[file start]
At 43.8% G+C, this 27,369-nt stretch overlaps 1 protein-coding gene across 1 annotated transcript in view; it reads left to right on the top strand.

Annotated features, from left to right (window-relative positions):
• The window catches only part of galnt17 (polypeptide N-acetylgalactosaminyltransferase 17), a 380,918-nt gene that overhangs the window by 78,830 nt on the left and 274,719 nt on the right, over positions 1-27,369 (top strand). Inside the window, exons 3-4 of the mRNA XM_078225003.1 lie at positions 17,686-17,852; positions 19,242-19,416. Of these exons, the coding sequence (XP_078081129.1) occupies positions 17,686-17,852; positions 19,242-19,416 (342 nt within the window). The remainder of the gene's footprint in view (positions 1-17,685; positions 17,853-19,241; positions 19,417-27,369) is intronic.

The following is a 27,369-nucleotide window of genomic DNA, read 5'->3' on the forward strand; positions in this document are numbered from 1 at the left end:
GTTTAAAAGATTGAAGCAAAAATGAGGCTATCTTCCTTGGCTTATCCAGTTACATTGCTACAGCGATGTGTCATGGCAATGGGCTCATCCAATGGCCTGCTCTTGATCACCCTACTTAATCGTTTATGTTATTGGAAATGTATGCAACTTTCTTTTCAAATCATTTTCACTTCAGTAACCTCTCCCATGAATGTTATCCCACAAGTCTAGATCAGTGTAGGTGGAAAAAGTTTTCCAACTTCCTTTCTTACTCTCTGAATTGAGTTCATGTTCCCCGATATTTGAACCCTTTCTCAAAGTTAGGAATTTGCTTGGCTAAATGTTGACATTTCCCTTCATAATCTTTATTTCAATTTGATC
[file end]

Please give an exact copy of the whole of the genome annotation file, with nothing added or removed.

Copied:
At 43.8% G+C, this 27,369-nt stretch overlaps 1 protein-coding gene across 1 annotated transcript in view; it reads left to right on the top strand.

Annotated features, from left to right (window-relative positions):
• The window catches only part of galnt17 (polypeptide N-acetylgalactosaminyltransferase 17), a 380,918-nt gene that overhangs the window by 78,830 nt on the left and 274,719 nt on the right, over positions 1-27,369 (top strand). Inside the window, exons 3-4 of the mRNA XM_078225003.1 lie at positions 17,686-17,852; positions 19,242-19,416. Of these exons, the coding sequence (XP_078081129.1) occupies positions 17,686-17,852; positions 19,242-19,416 (342 nt within the window). The remainder of the gene's footprint in view (positions 1-17,685; positions 17,853-19,241; positions 19,417-27,369) is intronic.

The following is a 27,369-nucleotide window of genomic DNA, read 5'->3' on the forward strand; positions in this document are numbered from 1 at the left end:
GTTTAAAAGATTGAAGCAAAAATGAGGCTATCTTCCTTGGCTTATCCAGTTACATTGCTACAGCGATGTGTCATGGCAATGGGCTCATCCAATGGCCTGCTCTTGATCACCCTACTTAATCGTTTATGTTATTGGAAATGTATGCAACTTTCTTTTCAAATCATTTTCACTTCAGTAACCTCTCCCATGAATGTTATCCCACAAGTCTAGATCAGTGTAGGTGGAAAAAGTTTTCCAACTTCCTTTCTTACTCTCTGAATTGAGTTCATGTTCCCCGATATTTGAACCCTTTCTCAAAGTTAGGAATTTGCTTGGCTAAATGTTGACATTTCCCTTCATAATCTTTATTTCAATTTGATC